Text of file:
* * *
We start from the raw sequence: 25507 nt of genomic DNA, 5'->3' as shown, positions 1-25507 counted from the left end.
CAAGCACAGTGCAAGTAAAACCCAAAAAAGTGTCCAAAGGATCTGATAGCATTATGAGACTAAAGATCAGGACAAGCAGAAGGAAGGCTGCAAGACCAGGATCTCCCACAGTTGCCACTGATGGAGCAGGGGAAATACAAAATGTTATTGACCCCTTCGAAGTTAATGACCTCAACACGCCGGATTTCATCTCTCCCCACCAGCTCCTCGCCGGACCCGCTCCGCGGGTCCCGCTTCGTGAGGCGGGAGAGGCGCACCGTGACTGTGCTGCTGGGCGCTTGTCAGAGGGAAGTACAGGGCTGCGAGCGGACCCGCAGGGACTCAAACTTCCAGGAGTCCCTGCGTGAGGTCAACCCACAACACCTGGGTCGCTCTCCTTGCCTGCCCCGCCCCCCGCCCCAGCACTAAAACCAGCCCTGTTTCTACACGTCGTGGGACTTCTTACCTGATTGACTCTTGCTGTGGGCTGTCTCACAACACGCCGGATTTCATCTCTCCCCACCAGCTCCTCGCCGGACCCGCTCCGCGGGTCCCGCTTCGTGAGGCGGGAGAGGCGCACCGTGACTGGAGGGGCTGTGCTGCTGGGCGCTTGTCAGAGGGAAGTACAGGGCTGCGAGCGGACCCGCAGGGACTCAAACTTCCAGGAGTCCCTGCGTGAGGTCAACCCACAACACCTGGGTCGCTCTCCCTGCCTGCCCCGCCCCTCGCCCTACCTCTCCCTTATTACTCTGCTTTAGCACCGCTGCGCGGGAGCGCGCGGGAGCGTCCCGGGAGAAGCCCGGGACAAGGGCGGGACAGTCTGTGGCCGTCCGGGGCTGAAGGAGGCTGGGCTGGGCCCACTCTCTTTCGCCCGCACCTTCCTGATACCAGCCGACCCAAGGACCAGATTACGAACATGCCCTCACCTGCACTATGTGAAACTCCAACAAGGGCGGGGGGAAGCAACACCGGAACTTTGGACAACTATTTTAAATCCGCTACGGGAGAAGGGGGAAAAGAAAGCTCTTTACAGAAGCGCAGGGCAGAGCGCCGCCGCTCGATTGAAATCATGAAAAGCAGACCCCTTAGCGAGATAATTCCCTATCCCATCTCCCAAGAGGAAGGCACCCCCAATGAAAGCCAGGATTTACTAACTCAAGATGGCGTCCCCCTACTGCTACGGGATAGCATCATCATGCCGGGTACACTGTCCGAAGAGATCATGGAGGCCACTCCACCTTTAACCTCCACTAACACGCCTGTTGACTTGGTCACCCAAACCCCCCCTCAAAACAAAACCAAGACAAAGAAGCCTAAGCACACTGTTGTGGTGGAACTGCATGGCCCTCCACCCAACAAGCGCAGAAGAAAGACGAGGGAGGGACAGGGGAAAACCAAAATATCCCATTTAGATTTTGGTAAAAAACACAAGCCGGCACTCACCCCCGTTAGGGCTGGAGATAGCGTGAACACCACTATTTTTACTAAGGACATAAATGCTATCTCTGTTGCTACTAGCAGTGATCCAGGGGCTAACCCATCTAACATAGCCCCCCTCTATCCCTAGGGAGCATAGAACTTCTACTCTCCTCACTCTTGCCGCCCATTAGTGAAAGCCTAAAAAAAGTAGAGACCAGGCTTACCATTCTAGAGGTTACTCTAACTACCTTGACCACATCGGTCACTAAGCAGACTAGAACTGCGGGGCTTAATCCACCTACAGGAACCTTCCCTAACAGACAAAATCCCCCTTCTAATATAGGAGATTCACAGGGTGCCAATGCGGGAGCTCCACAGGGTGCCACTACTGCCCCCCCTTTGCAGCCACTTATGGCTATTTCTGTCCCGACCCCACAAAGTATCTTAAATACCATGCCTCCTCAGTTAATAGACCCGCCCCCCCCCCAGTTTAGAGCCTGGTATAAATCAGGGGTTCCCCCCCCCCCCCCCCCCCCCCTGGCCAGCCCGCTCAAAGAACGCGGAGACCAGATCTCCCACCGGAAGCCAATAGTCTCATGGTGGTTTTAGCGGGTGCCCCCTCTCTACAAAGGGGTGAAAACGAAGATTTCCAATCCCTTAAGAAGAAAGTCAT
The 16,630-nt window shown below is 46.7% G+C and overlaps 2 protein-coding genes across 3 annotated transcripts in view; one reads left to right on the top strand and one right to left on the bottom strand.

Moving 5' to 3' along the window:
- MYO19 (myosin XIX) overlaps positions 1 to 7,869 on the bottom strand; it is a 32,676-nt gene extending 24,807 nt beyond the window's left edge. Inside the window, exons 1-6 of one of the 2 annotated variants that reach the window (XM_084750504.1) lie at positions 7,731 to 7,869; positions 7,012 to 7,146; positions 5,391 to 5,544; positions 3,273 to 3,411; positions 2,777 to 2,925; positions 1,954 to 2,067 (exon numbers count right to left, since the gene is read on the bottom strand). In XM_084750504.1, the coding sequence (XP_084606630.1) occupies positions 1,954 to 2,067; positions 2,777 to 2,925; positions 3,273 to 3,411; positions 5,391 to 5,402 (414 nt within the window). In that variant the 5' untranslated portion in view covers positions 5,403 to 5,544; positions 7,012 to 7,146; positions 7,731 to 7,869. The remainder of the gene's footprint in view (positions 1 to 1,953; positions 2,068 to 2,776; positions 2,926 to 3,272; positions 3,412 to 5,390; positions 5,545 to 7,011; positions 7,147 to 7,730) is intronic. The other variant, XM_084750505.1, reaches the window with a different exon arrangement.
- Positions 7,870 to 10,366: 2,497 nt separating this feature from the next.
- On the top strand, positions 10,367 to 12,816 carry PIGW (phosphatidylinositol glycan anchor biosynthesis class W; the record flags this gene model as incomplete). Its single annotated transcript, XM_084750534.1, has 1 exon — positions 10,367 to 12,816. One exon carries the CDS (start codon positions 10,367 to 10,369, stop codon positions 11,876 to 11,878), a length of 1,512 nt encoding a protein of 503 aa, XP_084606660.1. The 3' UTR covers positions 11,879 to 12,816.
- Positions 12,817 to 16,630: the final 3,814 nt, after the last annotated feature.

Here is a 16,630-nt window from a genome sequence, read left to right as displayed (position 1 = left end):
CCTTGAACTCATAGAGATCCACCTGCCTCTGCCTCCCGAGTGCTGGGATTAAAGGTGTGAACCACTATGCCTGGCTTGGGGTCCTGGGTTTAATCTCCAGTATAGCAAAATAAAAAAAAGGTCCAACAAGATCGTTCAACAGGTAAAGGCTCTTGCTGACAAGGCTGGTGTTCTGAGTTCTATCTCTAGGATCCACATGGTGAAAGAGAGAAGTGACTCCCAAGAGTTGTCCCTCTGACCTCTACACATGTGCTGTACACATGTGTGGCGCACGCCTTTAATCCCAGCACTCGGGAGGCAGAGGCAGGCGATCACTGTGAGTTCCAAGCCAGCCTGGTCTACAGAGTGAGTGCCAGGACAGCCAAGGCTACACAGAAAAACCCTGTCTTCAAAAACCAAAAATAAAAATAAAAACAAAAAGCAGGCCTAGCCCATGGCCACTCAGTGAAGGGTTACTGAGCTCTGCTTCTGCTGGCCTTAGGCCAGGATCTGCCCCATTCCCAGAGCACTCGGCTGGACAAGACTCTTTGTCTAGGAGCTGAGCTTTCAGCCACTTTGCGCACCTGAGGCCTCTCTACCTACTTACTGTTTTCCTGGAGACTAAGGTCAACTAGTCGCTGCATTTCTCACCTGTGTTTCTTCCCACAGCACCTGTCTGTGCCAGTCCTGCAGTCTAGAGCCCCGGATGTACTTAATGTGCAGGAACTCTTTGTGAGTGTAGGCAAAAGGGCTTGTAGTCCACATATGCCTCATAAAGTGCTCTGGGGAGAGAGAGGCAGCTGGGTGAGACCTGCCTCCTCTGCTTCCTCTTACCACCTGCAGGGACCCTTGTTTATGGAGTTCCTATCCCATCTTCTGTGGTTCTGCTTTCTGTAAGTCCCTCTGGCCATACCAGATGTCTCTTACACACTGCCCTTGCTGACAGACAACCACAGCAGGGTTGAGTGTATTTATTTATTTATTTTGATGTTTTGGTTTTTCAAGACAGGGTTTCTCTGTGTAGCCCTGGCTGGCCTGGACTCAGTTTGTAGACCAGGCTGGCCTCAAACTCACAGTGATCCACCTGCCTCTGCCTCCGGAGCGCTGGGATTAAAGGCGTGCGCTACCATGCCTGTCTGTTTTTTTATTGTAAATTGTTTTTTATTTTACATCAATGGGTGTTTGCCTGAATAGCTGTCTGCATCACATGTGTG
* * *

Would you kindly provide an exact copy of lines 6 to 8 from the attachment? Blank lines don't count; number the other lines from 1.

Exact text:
- Positions 7,870 to 10,366: 2,497 nt separating this feature from the next.
- On the top strand, positions 10,367 to 12,816 carry PIGW (phosphatidylinositol glycan anchor biosynthesis class W; the record flags this gene model as incomplete). Its single annotated transcript, XM_084750534.1, has 1 exon — positions 10,367 to 12,816. One exon carries the CDS (start codon positions 10,367 to 10,369, stop codon positions 11,876 to 11,878), a length of 1,512 nt encoding a protein of 503 aa, XP_084606660.1. The 3' UTR covers positions 11,879 to 12,816.
- Positions 12,817 to 16,630: the final 3,814 nt, after the last annotated feature.